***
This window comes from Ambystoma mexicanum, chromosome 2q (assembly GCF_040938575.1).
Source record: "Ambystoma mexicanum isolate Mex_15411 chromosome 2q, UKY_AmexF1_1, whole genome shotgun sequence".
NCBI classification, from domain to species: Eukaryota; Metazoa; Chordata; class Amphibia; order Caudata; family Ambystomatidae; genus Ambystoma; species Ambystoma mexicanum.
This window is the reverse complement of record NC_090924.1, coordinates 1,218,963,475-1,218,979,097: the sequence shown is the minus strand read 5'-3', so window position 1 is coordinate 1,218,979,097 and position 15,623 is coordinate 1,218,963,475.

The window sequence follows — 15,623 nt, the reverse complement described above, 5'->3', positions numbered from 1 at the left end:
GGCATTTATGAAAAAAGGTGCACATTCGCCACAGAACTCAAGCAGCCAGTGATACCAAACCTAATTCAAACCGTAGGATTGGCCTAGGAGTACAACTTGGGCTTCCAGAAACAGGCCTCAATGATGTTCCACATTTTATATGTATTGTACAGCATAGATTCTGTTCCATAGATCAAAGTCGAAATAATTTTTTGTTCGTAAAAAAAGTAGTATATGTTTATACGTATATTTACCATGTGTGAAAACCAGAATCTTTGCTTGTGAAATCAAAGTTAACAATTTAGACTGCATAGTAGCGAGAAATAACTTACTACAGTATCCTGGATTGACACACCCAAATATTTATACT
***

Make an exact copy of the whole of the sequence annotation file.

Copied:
This window comes from Ambystoma mexicanum, chromosome 2q (assembly GCF_040938575.1).
Source record: "Ambystoma mexicanum isolate Mex_15411 chromosome 2q, UKY_AmexF1_1, whole genome shotgun sequence".
NCBI classification, from domain to species: Eukaryota; Metazoa; Chordata; class Amphibia; order Caudata; family Ambystomatidae; genus Ambystoma; species Ambystoma mexicanum.
This window is the reverse complement of record NC_090924.1, coordinates 1,218,963,475-1,218,979,097: the sequence shown is the minus strand read 5'-3', so window position 1 is coordinate 1,218,979,097 and position 15,623 is coordinate 1,218,963,475.

The window sequence follows — 15,623 nt, the reverse complement described above, 5'->3', positions numbered from 1 at the left end:
GGCATTTATGAAAAAAGGTGCACATTCGCCACAGAACTCAAGCAGCCAGTGATACCAAACCTAATTCAAACCGTAGGATTGGCCTAGGAGTACAACTTGGGCTTCCAGAAACAGGCCTCAATGATGTTCCACATTTTATATGTATTGTACAGCATAGATTCTGTTCCATAGATCAAAGTCGAAATAATTTTTTGTTCGTAAAAAAAGTAGTATATGTTTATACGTATATTTACCATGTGTGAAAACCAGAATCTTTGCTTGTGAAATCAAAGTTAACAATTTAGACTGCATAGTAGCGAGAAATAACTTACTACAGTATCCTGGATTGACACACCCAAATATTTATACT